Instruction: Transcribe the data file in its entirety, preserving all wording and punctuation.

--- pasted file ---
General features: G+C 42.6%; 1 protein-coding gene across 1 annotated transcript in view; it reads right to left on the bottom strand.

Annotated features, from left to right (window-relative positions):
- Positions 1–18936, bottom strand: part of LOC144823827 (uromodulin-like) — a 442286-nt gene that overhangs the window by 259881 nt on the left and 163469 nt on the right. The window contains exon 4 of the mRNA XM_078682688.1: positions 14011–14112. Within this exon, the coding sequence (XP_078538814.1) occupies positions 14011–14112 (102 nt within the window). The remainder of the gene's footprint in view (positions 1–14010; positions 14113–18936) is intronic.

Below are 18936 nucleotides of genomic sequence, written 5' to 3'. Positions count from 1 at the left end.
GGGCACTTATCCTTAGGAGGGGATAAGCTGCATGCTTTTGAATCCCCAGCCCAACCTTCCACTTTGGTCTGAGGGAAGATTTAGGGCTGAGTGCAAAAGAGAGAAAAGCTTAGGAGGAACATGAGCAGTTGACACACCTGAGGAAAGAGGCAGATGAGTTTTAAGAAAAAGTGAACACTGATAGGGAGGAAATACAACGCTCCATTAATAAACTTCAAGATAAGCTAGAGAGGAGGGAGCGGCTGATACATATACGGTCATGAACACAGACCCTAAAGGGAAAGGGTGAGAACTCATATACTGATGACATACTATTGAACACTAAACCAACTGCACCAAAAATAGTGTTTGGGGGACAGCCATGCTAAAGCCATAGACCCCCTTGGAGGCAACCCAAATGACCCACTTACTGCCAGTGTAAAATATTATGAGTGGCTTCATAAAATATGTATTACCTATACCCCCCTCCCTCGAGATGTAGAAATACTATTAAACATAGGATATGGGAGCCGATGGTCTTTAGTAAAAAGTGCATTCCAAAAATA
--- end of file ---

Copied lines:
General features: G+C 42.6%; 1 protein-coding gene across 1 annotated transcript in view; it reads right to left on the bottom strand.

Annotated features, from left to right (window-relative positions):
- Positions 1–18936, bottom strand: part of LOC144823827 (uromodulin-like) — a 442286-nt gene that overhangs the window by 259881 nt on the left and 163469 nt on the right. The window contains exon 4 of the mRNA XM_078682688.1: positions 14011–14112. Within this exon, the coding sequence (XP_078538814.1) occupies positions 14011–14112 (102 nt within the window). The remainder of the gene's footprint in view (positions 1–14010; positions 14113–18936) is intronic.

Below are 18936 nucleotides of genomic sequence, written 5' to 3'. Positions count from 1 at the left end.
GGGCACTTATCCTTAGGAGGGGATAAGCTGCATGCTTTTGAATCCCCAGCCCAACCTTCCACTTTGGTCTGAGGGAAGATTTAGGGCTGAGTGCAAAAGAGAGAAAAGCTTAGGAGGAACATGAGCAGTTGACACACCTGAGGAAAGAGGCAGATGAGTTTTAAGAAAAAGTGAACACTGATAGGGAGGAAATACAACGCTCCATTAATAAACTTCAAGATAAGCTAGAGAGGAGGGAGCGGCTGATACATATACGGTCATGAACACAGACCCTAAAGGGAAAGGGTGAGAACTCATATACTGATGACATACTATTGAACACTAAACCAACTGCACCAAAAATAGTGTTTGGGGGACAGCCATGCTAAAGCCATAGACCCCCTTGGAGGCAACCCAAATGACCCACTTACTGCCAGTGTAAAATATTATGAGTGGCTTCATAAAATATGTATTACCTATACCCCCCTCCCTCGAGATGTAGAAATACTATTAAACATAGGATATGGGAGCCGATGGTCTTTAGTAAAAAGTGCATTCCAAAAATA